Date of a Lifetime
One of the biggest flaws of the New York Musical Theatre Festival production of Carl Kissin and Rob Baumgartner, Jr's Date of a Lifetime, which is playing at the McGinn/Cazale Theatre, is also its biggest asset. Farah Alvin and Jamie LaVerdiere are so alluring, winning, and smack-your-forehead funny as serial daters Katie and Marvin that you can barely believe they'd ever need to resort to speed dating to find a potential mate. Yet here they are, trapped at a Rotate-a-Date event, plowing through some three dozen losers until they somehow magically find each other. The entertainment they provide suggests, quite openly, that this is stretching credulity a few miles too far.
But talent always deserves the benefit of the doubt, and Alvin and LaVerdiere are loaded with that. They're natural comedians, always ready with a barely perceptible eye bulge and nostril flare (her) or a what-the-heck-did-I-just-do grimace (him), and suave singers who act every note as though it were a word scribed with Shakespeare. Through it all, they both convey the barest sense of not-quite-there awkwardness that bridges the believability gap formed when the so-self-aware Katie and Marvin declare themselves unable to penetrate the urban-jungle New York dating scene.
Every extra bit helps tell the story of this show, which is not, as its title might suggest, a love-of-a-lifetime kind of musical. The two hapless lookers for love get caught up in imagining what might happen if they get together, but have no illusions that they necessarily will. The musical-lyrical theme that keeps popping up between them is called "It'll Never Work Out," and given Katie and Marvin's previous romantic histories and not-so-gently advancing ages (Marvin wails, more than once, about breaking the 40 barrier), they have every reason to believe things will not be different this time.
So they, and librettist-lyricist Kissin and composer Baumgartner, are left to fantasize. That forms the balance of the show, with Marvin envisioning a hot-burning romance that increasingly sputters until Katie dies of cancer; she then reciprocates, picturing him as the embodiment of romance and unpredictability until he settles down into stasis, develops Alzheimer's, and then leaves her behind.
Cheery stuff, right? Rest assured, there's nothing at all dire at play here. As written and directed (by Jeremy Dobrish), no bad feeling ever has time to emerge from beneath all the spunk and pizazz. The scenes are rife with good-hearted comedy, and the songs an elegant and eclectic mix of yearning, whimsy, and sentimentality. The most innately infectious are Marvin's confrontation number "WTF" and Katie's "Roller Coaster," in which she conflates the ups and downs of relationships with a ride on the Cyclone at Coney Island, but they're all a joy.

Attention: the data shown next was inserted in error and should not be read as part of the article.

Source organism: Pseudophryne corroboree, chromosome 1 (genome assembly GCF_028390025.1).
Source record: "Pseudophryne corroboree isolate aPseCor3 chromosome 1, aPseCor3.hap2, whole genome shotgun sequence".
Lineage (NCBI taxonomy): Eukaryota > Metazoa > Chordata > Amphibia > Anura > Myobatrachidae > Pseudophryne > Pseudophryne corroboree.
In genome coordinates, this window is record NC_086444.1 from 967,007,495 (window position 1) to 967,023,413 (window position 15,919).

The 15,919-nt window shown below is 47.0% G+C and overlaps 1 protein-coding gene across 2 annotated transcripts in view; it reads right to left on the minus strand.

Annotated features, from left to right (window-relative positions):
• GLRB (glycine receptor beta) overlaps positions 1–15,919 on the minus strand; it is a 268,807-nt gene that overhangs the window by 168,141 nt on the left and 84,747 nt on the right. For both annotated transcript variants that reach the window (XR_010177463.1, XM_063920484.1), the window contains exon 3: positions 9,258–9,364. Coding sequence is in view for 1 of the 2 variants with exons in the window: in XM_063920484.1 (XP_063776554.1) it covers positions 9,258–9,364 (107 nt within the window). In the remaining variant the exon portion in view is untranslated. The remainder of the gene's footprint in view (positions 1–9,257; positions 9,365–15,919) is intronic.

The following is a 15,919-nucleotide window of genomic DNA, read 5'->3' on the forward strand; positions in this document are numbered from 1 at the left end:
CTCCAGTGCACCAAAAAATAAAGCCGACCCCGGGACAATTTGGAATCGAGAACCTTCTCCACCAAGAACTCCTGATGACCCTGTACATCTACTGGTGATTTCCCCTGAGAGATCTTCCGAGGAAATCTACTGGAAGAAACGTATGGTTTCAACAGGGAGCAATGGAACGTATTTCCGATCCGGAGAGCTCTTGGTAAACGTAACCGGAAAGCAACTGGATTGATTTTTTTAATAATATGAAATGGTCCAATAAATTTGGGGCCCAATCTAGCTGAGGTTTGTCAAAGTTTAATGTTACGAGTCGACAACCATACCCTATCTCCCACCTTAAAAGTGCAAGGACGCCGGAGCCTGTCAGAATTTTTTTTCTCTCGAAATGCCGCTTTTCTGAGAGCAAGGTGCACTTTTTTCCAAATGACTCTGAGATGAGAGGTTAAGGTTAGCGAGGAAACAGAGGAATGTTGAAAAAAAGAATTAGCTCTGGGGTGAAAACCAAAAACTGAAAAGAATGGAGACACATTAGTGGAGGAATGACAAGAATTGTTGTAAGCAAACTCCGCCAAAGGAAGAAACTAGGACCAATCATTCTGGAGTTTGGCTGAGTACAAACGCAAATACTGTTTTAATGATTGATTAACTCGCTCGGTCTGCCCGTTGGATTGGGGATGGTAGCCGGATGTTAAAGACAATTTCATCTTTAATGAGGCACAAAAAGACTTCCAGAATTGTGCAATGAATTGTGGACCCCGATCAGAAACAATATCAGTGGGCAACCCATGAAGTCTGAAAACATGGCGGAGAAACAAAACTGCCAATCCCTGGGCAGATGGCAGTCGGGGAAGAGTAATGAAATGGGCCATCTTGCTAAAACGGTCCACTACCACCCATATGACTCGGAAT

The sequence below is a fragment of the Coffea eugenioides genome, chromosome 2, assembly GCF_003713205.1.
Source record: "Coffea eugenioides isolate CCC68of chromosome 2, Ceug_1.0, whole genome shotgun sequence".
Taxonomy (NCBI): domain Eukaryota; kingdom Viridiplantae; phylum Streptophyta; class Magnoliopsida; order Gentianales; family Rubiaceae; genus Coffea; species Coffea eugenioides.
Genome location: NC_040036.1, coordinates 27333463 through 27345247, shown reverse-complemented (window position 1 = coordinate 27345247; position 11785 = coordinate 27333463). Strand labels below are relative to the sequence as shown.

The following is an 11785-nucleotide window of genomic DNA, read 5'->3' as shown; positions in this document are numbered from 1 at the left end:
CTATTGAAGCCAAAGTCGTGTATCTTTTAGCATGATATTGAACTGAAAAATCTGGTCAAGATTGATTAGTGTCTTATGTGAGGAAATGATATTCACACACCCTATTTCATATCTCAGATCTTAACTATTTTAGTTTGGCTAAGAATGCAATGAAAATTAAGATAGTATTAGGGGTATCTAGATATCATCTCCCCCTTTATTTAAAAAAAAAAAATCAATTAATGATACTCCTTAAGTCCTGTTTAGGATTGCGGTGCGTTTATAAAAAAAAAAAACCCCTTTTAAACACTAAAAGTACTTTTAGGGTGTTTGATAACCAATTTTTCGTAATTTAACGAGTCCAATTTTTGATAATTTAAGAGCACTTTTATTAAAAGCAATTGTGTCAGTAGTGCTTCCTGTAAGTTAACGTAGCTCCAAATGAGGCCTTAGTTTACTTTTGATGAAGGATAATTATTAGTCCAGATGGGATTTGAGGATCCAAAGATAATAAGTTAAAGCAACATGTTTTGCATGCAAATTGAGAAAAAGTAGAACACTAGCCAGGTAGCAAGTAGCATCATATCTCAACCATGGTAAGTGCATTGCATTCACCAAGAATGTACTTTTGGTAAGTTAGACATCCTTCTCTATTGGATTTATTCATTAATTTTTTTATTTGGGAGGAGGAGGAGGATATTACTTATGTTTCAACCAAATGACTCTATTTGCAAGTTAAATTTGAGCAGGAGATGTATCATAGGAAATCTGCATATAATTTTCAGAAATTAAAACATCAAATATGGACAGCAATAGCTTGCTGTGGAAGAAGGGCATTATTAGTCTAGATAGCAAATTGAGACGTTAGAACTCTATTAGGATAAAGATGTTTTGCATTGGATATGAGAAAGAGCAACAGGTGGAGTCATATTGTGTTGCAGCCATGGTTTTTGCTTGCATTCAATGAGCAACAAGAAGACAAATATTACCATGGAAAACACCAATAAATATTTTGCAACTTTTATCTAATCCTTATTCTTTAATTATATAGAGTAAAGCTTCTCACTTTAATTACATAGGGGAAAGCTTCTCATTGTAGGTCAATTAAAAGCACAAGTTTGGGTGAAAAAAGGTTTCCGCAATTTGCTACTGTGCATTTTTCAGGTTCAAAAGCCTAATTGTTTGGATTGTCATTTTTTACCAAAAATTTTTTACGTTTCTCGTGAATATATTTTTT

Date of a Lifetime fails to completely satisfy, however, because of its premise. So much time is spent exploring what doesn't happen to Katie and Marvin that we learn very little about who they actually are. Part of this may be due to the show's development history: It began as a monologue, then was expanded to 15 minutes, and then finally to its present 70-minute incarnation, its episodic nature only expanding at every juncture. There's nothing wrong with that approach, when it's structured around "dream sequences," as here, wide-ranging emotional involvement is tough to inspire.
As a result, much seems shallow — aside from a few well-trod stereotypes (guys like sports, women want to have someone really listen to them talk about their feelings), there's no concrete takeaway. It's junk food you feel good about sampling in the moment, but will have trouble remembering 20 minutes after you've swallowed your last bite.
Except, that is, for the actors. Alvin and LaVerdiere provide truly tasty embodiments of these two avatars of the New York singles scene, in all their questionable glory: the Chrysler Building – high standards, the judgmental attitudes, the insistence on offering an abundance within the tiniest shred of time. Yet because they're so lovable and so genuine, you always know they mean well, and that's an enormous turn on even when they're threatening to turn off each other. They'll make you forget, for about an hour or so, that Date of a Lifetime isn't the musical of a lifetime, but instead a hot-and-heavy fling you'll want to have over and over again.
Date of a Lifetime